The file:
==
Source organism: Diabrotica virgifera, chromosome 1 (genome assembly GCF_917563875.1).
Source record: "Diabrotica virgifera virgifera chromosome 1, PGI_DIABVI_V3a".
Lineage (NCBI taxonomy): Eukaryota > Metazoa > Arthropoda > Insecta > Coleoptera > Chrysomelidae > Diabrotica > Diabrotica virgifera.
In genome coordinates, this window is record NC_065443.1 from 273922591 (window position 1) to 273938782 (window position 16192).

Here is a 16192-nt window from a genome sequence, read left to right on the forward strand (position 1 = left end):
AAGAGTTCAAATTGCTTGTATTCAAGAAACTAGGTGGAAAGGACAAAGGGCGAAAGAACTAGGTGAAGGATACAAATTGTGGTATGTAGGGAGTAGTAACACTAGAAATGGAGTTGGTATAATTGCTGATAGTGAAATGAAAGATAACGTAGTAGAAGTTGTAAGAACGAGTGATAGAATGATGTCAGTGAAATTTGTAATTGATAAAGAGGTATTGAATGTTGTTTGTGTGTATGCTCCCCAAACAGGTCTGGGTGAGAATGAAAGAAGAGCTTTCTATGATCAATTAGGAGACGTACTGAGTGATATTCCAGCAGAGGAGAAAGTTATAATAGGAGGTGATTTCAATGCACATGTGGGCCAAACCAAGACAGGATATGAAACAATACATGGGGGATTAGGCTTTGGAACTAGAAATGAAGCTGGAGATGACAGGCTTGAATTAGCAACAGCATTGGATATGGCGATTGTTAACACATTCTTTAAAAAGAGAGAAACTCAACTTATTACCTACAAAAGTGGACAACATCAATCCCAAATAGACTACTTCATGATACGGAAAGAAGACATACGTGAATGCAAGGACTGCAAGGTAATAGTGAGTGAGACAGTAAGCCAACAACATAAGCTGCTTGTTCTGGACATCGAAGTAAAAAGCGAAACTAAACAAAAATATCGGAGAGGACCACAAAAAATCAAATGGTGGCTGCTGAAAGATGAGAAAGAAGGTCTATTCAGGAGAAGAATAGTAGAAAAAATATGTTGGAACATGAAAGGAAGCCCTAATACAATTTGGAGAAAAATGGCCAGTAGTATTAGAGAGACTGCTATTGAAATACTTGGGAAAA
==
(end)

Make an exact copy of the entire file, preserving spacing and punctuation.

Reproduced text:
Source organism: Diabrotica virgifera, chromosome 1 (genome assembly GCF_917563875.1).
Source record: "Diabrotica virgifera virgifera chromosome 1, PGI_DIABVI_V3a".
Lineage (NCBI taxonomy): Eukaryota > Metazoa > Arthropoda > Insecta > Coleoptera > Chrysomelidae > Diabrotica > Diabrotica virgifera.
In genome coordinates, this window is record NC_065443.1 from 273922591 (window position 1) to 273938782 (window position 16192).

Here is a 16192-nt window from a genome sequence, read left to right on the forward strand (position 1 = left end):
AAGAGTTCAAATTGCTTGTATTCAAGAAACTAGGTGGAAAGGACAAAGGGCGAAAGAACTAGGTGAAGGATACAAATTGTGGTATGTAGGGAGTAGTAACACTAGAAATGGAGTTGGTATAATTGCTGATAGTGAAATGAAAGATAACGTAGTAGAAGTTGTAAGAACGAGTGATAGAATGATGTCAGTGAAATTTGTAATTGATAAAGAGGTATTGAATGTTGTTTGTGTGTATGCTCCCCAAACAGGTCTGGGTGAGAATGAAAGAAGAGCTTTCTATGATCAATTAGGAGACGTACTGAGTGATATTCCAGCAGAGGAGAAAGTTATAATAGGAGGTGATTTCAATGCACATGTGGGCCAAACCAAGACAGGATATGAAACAATACATGGGGGATTAGGCTTTGGAACTAGAAATGAAGCTGGAGATGACAGGCTTGAATTAGCAACAGCATTGGATATGGCGATTGTTAACACATTCTTTAAAAAGAGAGAAACTCAACTTATTACCTACAAAAGTGGACAACATCAATCCCAAATAGACTACTTCATGATACGGAAAGAAGACATACGTGAATGCAAGGACTGCAAGGTAATAGTGAGTGAGACAGTAAGCCAACAACATAAGCTGCTTGTTCTGGACATCGAAGTAAAAAGCGAAACTAAACAAAAATATCGGAGAGGACCACAAAAAATCAAATGGTGGCTGCTGAAAGATGAGAAAGAAGGTCTATTCAGGAGAAGAATAGTAGAAAAAATATGTTGGAACATGAAAGGAAGCCCTAATACAATTTGGAGAAAAATGGCCAGTAGTATTAGAGAGACTGCTATTGAAATACTTGGGAAAA